Large-ish sample of mistakes off the ball; effort isn’t the issue, more due to still learning nuances of positionality and (secondarily) technique
Occasional issues dropping hips and sliding off closeout defense
Plays well breaking off man to help + create events rather than being static in a help position
Will struggle chasing movement shooters / high-level cutters off the ball due to lack of true bend
Uses power generation to spring to help positions more quickly than expected
6.0 block+steal rate showcases natural instincts; more from on-ball plays than seeing a play ahead of time (partially due to his defensive placement)
Other (Rim Protection, Rebounding, Switchability)
Not sure how much usage he would get as a help rim protector due to his PoA proficiency, but has the capability due to timing + strength; will be tough to dislodge him
Passable rebounding rate for position, number should jump higher when not in Tennessee
Holds up physically 1-through-4 due to outlier strength for age/position; length + lateral quickness should also help contain more horizontal guards/wings
The point of the lottery is to find upside bets. For the modern NBA, these bets take the shape of two-way advantage creators with strong physical tools that are versatile on both ends of the floor. Springer has the chance to be one of those players. He offers guard creator skills in essentially a 3 & D wing’s body, taking away the usual deficiencies that come on the defensive end. We’ve seen the value of a player like Jrue Holiday and Kyle Lowry in the playoffs. Not only does it allow their teams to potentially keep five positive defenders on the court in late-game situations, but it also presents the opportunity to play them alongside a “negative” defender, increasing the different lineup combinations that a team could roll out offensively. Springer is a strength-based player with rim pressure and a dogged on-ball defender. His development will be dependent on an NBA team’s (and his) ability to increase his confidence shooting 3’s and using that as a counter to his driving ability, in learning how to quickly and confidently dissect playmaking reads.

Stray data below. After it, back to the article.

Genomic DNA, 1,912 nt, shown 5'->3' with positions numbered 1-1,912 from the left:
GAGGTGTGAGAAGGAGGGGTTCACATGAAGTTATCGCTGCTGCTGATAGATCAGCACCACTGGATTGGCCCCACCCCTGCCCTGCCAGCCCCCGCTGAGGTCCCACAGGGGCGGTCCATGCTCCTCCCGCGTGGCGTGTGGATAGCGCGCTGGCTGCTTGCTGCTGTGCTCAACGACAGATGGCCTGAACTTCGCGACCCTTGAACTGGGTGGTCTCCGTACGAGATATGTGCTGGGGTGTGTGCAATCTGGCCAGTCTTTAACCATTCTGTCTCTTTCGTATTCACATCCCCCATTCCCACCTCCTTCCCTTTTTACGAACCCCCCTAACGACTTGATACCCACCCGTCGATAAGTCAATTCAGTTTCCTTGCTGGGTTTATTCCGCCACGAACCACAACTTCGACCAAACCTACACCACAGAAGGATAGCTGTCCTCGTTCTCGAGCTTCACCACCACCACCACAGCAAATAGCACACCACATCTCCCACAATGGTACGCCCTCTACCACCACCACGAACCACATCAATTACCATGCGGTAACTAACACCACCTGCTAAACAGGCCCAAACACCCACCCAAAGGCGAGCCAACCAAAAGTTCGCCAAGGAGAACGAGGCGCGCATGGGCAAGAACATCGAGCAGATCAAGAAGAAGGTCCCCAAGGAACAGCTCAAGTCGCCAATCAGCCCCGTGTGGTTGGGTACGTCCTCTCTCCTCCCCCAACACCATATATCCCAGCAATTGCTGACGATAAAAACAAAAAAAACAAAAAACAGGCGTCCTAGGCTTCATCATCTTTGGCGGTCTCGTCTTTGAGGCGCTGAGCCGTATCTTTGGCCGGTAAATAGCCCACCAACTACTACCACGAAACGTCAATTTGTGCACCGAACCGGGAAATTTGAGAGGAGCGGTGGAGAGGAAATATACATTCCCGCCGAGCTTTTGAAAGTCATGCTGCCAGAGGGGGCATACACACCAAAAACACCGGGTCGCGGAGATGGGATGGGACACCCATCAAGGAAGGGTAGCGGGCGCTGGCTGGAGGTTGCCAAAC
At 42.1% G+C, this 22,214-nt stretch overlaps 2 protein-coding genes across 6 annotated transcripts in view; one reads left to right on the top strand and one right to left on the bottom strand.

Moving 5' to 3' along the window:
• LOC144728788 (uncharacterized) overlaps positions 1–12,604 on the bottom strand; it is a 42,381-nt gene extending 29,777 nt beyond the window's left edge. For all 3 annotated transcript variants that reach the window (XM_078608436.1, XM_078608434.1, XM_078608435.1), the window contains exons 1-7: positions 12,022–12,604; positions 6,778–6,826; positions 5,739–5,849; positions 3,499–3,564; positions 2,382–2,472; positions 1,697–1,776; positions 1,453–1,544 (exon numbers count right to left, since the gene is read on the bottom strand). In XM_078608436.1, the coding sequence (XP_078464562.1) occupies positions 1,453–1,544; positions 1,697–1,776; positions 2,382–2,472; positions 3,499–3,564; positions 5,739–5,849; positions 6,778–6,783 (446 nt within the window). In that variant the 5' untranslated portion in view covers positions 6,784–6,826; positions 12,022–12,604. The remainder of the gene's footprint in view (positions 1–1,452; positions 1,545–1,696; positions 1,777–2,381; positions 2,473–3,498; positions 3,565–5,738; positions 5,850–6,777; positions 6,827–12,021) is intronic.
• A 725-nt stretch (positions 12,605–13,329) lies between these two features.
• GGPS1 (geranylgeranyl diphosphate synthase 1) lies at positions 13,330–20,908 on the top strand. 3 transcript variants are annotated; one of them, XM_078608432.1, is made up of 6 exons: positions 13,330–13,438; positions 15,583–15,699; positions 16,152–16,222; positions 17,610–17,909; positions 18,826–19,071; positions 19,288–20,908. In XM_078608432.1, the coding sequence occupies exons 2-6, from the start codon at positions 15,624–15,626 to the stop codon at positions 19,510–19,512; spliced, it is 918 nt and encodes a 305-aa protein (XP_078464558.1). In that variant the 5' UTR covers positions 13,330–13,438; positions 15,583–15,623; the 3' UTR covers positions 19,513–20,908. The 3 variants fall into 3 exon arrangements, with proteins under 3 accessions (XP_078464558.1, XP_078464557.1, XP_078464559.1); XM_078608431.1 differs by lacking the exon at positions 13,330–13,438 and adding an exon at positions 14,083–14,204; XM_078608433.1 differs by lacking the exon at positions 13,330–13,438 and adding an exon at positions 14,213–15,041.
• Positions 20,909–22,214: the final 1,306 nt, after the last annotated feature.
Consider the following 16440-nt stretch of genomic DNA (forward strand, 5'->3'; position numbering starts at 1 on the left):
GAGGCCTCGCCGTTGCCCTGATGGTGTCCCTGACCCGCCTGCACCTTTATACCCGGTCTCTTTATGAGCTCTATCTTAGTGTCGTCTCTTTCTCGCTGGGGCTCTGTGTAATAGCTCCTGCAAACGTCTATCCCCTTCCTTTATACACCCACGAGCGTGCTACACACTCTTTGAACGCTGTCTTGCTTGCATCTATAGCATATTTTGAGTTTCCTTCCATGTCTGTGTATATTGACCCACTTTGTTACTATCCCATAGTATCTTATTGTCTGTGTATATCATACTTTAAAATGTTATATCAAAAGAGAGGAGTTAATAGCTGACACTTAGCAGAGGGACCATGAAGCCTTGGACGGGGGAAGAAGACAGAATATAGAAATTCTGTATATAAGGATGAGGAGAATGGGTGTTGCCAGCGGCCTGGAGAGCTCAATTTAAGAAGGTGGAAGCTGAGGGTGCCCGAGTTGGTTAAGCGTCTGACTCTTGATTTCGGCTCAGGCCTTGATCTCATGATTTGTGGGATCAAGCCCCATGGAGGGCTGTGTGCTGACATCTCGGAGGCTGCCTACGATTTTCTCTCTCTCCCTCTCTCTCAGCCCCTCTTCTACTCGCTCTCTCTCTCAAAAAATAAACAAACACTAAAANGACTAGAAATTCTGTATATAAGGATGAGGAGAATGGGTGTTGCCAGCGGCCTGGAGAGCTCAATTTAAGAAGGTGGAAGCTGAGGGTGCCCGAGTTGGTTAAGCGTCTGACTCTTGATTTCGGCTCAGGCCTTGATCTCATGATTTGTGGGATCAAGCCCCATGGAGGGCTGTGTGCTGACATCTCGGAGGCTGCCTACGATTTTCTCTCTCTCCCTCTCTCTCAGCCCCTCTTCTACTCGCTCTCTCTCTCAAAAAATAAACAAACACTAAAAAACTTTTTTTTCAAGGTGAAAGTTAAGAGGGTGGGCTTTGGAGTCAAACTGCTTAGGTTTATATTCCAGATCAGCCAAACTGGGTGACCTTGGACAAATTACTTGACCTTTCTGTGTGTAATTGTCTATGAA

Now of course the big question: where does Springer’s skillset and potential place him in the draft? I’ve repeatedly mentioned his age, and there’s a reason why it’s so widely used as a source of value. The earlier you can bring players into a developmental system — especially one at the caliber of an NBA team — the more likely organizations can help mold them into a premier contributor. Given Springer’s age, combination of physical tools, natural instincts, and production as arguably the best perimeter player on an NCAA Tournament team, his skills and upside as a sub All-Star (or maybe even All-Star) creator are a worthwhile bet in the lottery.